From our experience, people in this category with simple medication regimens will most likely prefer a simple pill box plus a reminder system of some sort. If they want a sort of “all in one” pill box and reminder system, the GMS Medication Dispenser might be a good choice.

However, for people with complex medication regimens (lots of different pills at different times), or people who start finding it increasingly challenging to just stay on top of it all, the automatic pill dispensers evaluated in this study can potentially make life simpler, and improve medication adherence.

Several of the products should work well for this life situation. We recommend Hero, MedaCube, and MedMinder for individuals who fall into this category.

There are some nuances that make each of these products better in specific cases, and if you read the more detailed discussions below, we explain these nuances.


Complex Medications and or a “Lot” of Pills. Good Cognition.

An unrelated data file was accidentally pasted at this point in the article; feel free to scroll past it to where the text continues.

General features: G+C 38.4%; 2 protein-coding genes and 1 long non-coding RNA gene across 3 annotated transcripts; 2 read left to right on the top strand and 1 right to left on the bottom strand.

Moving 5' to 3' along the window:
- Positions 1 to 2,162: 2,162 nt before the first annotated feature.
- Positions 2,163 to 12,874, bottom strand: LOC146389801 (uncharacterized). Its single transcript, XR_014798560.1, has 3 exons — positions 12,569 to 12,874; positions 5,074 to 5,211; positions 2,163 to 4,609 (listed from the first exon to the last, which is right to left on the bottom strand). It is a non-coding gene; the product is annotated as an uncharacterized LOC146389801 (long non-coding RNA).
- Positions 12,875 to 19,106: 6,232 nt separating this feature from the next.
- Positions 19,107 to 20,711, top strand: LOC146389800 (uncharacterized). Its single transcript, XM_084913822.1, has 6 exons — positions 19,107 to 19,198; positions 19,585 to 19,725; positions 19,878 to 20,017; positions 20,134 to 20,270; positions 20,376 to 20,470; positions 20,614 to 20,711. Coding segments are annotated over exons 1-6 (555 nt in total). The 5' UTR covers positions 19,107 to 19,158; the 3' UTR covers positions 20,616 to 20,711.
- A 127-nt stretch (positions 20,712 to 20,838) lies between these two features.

For people with lots of pills to manage and or medication regimens that are complex or change frequently, we think the robot pill organizer / dispensers make a lot of sense.

We think both the MedaCube and the Hero will work well for people like this. The MedaCube has some useful extra features, like the barcode scanner that can identify pills from their bottle and make data entry easier. But it is also more expensive. The Hero has an App you use to adjust medication rather than doing the adjusting on the machine or via a Portal as you do with the MedaCube. We thought both worked well.


Visual Impairments

Both the Hero and MedaCube require you to read a relatively small screen and interact with it, especially during the filling routine. This could be challenging for people with significant visual impairment, although no problem at all for people used to interacting with screens. The MedaCube has a very large green button you press when dispensing, and is likely more user friendly for people with visual impairment than the Hero — both because of font size, and because of the number of interactions you need to make between the screen and the buttons.

For the MedMinder everything is large, and if you choose the option to have a pharmacy deliver the pills in prepackaged trays, filling also does not require you to see anything too small.